serted that the appointment of Roose-
velt was made at the request of Har-
ry Sinclair, and by a singular coinci-
dence Sinclair took Mr: Roosevelt's
brother, Archie, into his employ at a
liberal rate of compensation. If Den-
by is uncommoniy stupid, as seems to
be generally admitted, and Roosevelt
mentally = alert, it might easily be
shown that the wrong man has Ye,
signed. i
The attitude of the President in the
matter is also somewhat peculiar. In
his letter to Denby accepting the res- |
ignation, he writes, “it is with regret
that I am to part with you.” A Wash-
ington correspondent to the Associat-
ed Press recalls that in almost similar |
language President Taft accepted the |
resignation of Ballinger after he had
disposed of all the available timber
land to speculators. It was subse-
quently shown that Taft had asked
for the resignation and it is now be-
lieved that Coolidge has done the
same . thing. In ‘any event itis a
strange mix-up and may be the begin- |
ning of a series of exposures which
will shock the country.
The Literary Digest publishes
a list of “members of the Wilson cab- |
inet said to have had oil connections |
after leaving office.” An appropriate !
cempanion picture would be a list of
members of the Harding cabinet. who
had oil connections while in office. |
Opposition to Pinchot Dwindling. |
The bottom seems to have dropped
out of the movement to defeat Gov- |
ernor Pinchot for delegate-at-large to
the Cleveland convention. It. began
with a mighty roar. Dave Lane, Bil- |
ly Campbell and a few others in Phil- |
adelphia declared that they would
never consent to such a degradation |
of a valued party favor. Such offices
belonged to the party saints and Pin- |
chot was a rank heretic. From the |
west end of the State, Senator Max |
Leslie raised a voice of protest and
Frank McClain, . of Lancaster, was |
unanimously chosen field marshal of |
the force. But it is no longer vocif-
erous or even amusing.
The trouble is that the creators of
the movement have been disappointed.
They fully expected that some stal-
wart millionaire would come forward
and open a well filled purse. The in-
vitation to such an angel was cordi-
ally given and loudly announced. But
the only response came from Mr.
Straasburger, of Norristown, and it
was expressed in wind. He is elo-
quent in boasting of his liberality in
the past but said nothing of the ne-
cessities of the present or the require-
ments of the future. That was the
discouraging feature of the matter.
The Mackrels, of Pittsburgh, and the
Campbells, of Philadelphia, want
something substantial to feed on.
The truth is that Pinchot’s agree-
ment with chairman Baker and Con-
gressman Vare to retain their follow-
ers on the pay roll took all the ginger
out of the stalwart opponents of the
Governor. If Straasburger had open-
ed his purse, as he was expected to
do, it might have been different. The
opposition to Pinchot is widely dif-
fused and easily aroused. But there
must be an incentive and in the ab-
sence of spoils and funds it lies dor-
mant. Unless something practical is
done . within a short period of time
Pinchot will be elected, and that ac-
complished he may cavort in the con-
vention according to his fancy.
—Some of the Teapot Dome con-
spirators may have voted the Demo-
cratic ticket occasionally, but none of
those in public office was a Democrat.
Teddy and Archie Roosevelt
were tolerably close to Mr. Doheny,
but thus far no odor of oil has come
from their garments.
In fixing the time for his resig-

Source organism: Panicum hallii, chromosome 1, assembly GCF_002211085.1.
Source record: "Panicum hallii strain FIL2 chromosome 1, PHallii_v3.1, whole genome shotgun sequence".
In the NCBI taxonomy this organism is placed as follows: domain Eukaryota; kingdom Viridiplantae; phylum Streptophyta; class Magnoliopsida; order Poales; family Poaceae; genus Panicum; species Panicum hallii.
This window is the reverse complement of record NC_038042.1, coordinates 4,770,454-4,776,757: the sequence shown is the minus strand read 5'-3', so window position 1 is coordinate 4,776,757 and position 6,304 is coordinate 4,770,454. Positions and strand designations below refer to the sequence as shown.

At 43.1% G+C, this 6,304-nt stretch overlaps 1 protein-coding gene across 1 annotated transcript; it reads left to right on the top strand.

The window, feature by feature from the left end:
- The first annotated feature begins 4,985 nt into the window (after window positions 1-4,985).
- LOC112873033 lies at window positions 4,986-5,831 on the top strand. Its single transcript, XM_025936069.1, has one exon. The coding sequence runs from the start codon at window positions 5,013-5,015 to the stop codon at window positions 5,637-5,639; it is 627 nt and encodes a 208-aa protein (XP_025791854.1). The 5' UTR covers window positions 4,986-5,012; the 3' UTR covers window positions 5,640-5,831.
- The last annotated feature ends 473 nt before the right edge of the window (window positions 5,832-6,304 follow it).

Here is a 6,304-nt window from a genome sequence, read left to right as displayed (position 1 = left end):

nation to become effective Secretary
Denby may have thought of a chance
“to do it again.”
Change of Doubtful Wisdom.
A great many Pennsylvania Demo-
crats will regret, and a good many
will resent, the action of State chair-
man Austen E. McCullough in. tak-
ing the choice of the Pennsylvania
member of the National committee
out of the power of the voters of the
party and vesting it in the hands of
the State committee. It may be true
that he has a legal right to thus alter
the custom of the party. But the wis-
dom of exercising the right is cer-
tainly doubtful. The principles of
the party are expressed in the voice
of the people. “In the multitude of
counsellors there is wisdom” as well
as safety. The party has been get-
ting along fairly well under the old
rule. It was acquiesced in universal-
We recall no period in the recent
history of the Democratic party when
there was greater reason for wisdom.
The bitter factionalisms of the past
had been largely wiped out. The par-
ty is approaching a great contest un-
der the most hopeful auspices. No
complaint had been made publicly
against the system of selecting a
member of the National committee
which has prevailed ever since the
adoption of the uniform State-wide
primary law. There are no percepti-
'ble reasons for apprehending dissat-
isfaction from it in the future. An
election by the people or an expres-
‘ sion of preference by the voters ought
to give a valid title to an office. It
has always done so in the past.
Chairman of the Democratic State
committee is an important office.
Some very distinguished men have oc-
cupied and served the party with
great ability and fidelity. Mr. Me-
Cullough has maintained the tradi-
tions of the office. He has worked
earnestly and efficiently for the suec-
cess of the party. But none of his
‘ predecessors attempted to revolution-
ize the customs of the party and there
are no apparent reasons why he
should do so. If he believes the
change he has ordered is desirable he
should have submitted it to the vot-
ers for determination. His action is
too much like “bossism” to suit Dem-
picion of a “frame up,” and such sus-
picions do harm. - : ue
Congressman Woodruff, of
Michigan, believes that if the Mellon
bill is passed one hundred million dol-
lars can be raised for the Republican
gle on the subject.
Mr. Fall’s Refusal to Testify.
The refusal of the former Secre-
tary of the Interior to testify in the
Senate investigation of the Teapot
Oil scandal was to be expected. On
the witness stand and subject to cross
examination, his evidence might have
been converted into a serious indict-